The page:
Notice: Undefined variable: browser in /html/site/assets/cache/FileCompiler/site/templates/inc_functions.inc on line 798
Sea Tank Terminal Antwerp | Supplies for the "petrol station of Europe" | Projects | Issue 12 • April 2019 | Line Pipe Global

Line Pipe Global

Issue 12 • April 2019

Sea Tank Terminal Antwerp

Supplies for the "petrol station of Europe"

The port of Antwerp is the economic engine of the region of Antwerp, Flanders and Belgium. Its chemical industry cluster is considered the largest in Europe. With the restructuring and a major investment in the "Delwaide-Dock", the port is further expanding its position.

 

From fruit, vegetables and coffee to cars and wind generators – the port of Antwerp handles everything that goes into a ship. At the same time, it is home to one of the largest chemical industry clusters in the EU and, with its enormous crude oil storage capacities and numerous refineries, one of the largest, if not the largest, of the "filling stations" in Europe.
Maritime handling, industry and logistics go hand in hand in the port of Antwerp and account for 140,000 jobs. Containerized (130 million tons) and liquid goods (76 million tons) were the largest contributors to the record handling volume of 235 million tons in 2018.

Always on the move

Everything is in motion, around the clock, and not just in the actual port. The port operator itself, the Antwerp Port Authority (APA), is also constantly pushing ahead with new projects, restructuring and the expansion of docks, quays and port basins. In 2017, the restructuring project of the Delwaide Dock located in the northern part of the port focused primarily on the right bank of the Scheldt. Until mid-2016, this was the home terminal of the Mediterranean Shipping Company (MSC), a major customer of the port. Meanwhile, MSC has relocated to the Deurganck Dock, which is currently being expanded.


Two new major projects

For the free space available at the Delwaide Dock, the port operator was looking for a major investor that would fit into the port‘s portfolio. Eventually, the contract was awarded to one of the world‘s leading companies in the petrochemical industry, which wants to use Antwerp as the base for all imports, exports and transit traffic of its products in the Amsterdam-Rotterdam-Antwerp region (ARA). SEA-Tank Terminal 
Antwerp (STTA) was commissioned to build a tank terminal on the 45 ha site. For the first project phase, a storage capacity of 750,000 m³ was planned for refined products. In addition, new quays for inland waterway and seagoing vessels are being built at the 1,250 m long quay.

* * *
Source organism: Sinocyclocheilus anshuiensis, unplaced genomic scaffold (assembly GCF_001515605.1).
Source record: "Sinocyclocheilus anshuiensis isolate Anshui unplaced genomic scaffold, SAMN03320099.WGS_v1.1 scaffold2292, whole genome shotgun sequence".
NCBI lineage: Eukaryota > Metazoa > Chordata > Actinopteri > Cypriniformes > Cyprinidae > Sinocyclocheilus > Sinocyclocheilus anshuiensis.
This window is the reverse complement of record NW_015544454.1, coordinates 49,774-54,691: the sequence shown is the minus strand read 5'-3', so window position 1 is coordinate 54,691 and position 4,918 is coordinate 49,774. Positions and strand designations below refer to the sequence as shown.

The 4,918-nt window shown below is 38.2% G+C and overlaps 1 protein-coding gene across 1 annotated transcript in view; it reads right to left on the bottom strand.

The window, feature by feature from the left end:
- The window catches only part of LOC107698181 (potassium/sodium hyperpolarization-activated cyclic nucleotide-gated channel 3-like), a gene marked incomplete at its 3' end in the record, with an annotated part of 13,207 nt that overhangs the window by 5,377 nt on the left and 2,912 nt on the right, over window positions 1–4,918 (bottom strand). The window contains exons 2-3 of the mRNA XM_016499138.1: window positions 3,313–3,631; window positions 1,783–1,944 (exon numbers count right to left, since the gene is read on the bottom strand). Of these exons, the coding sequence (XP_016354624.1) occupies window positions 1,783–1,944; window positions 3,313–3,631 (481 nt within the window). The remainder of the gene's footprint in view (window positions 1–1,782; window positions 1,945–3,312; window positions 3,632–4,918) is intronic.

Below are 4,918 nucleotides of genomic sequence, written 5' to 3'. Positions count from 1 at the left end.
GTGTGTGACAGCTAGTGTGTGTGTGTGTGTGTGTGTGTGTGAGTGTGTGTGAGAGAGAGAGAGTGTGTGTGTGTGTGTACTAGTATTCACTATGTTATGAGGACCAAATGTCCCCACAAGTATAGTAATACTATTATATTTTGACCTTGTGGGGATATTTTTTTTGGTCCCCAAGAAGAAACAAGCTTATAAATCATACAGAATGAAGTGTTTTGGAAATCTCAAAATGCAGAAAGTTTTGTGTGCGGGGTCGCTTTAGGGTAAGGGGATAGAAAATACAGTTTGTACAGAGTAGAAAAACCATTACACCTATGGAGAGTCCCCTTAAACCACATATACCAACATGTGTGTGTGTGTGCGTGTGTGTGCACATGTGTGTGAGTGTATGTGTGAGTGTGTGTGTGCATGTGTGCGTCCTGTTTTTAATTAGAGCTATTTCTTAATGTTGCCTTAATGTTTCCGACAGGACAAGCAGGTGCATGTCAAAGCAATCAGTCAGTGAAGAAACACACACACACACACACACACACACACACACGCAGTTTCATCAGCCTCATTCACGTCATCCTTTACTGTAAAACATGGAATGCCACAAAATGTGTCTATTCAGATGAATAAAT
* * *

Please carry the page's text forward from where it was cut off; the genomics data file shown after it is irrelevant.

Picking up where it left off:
Parallel to the investments at the Delwaide-Dock, the Sea-Invest-Group is investing in the Hansa Dock, which is located in the port center. Initially, further tank capacities of 160,000 m³ will be built on the site as an extension to the neighboring facilities of Sea-Tank Terminal. The existing facility was commissioned in 2010 and was expanded by 340,000 m³ in 2013. Its current capacity is 860,000 m³.

Further expansion of the Antwerp chemical cluster

Once again, the Antwerp Port Authority is on the right track with this award: "This investment is a further confirmation of our port‘s ability to attract major investors. It will also strengthen our position as one of the largest chemical clusters in the world. This is very goodnews for the port and for our economy," Jacques Vandermeiren, CEO of the Antwerp Port Authority, announced in a press release.

 

This investment is a further confirmation of our port‘s ability to attract major investors. It will also strengthen our position as one of the largest chemical clusters in the world.Jacques Vandermeiren, CEO of the Antwerp Port Authority


It was especially the large diameters and cost-effectiveness of our HFI-welded steel pipes that convinced the customer.Thorsten Bösch, Business Area Manager Sales

 

New quays and construction of over 900,000 m³ tank capacity

The operation of the new facilities on both docks will require a great deal of work. This includes upgrading the quay facilities and building tanks with a total capacity of over 900,000 m³. In addition, quays must be built for loading and unloading liquid cargo onto or from incoming inland waterway and sea-going vessels. The several kilometers long piping of the pipe racks – the complex links between the tanks – and the pipelines to the new quays, are currently also under construction.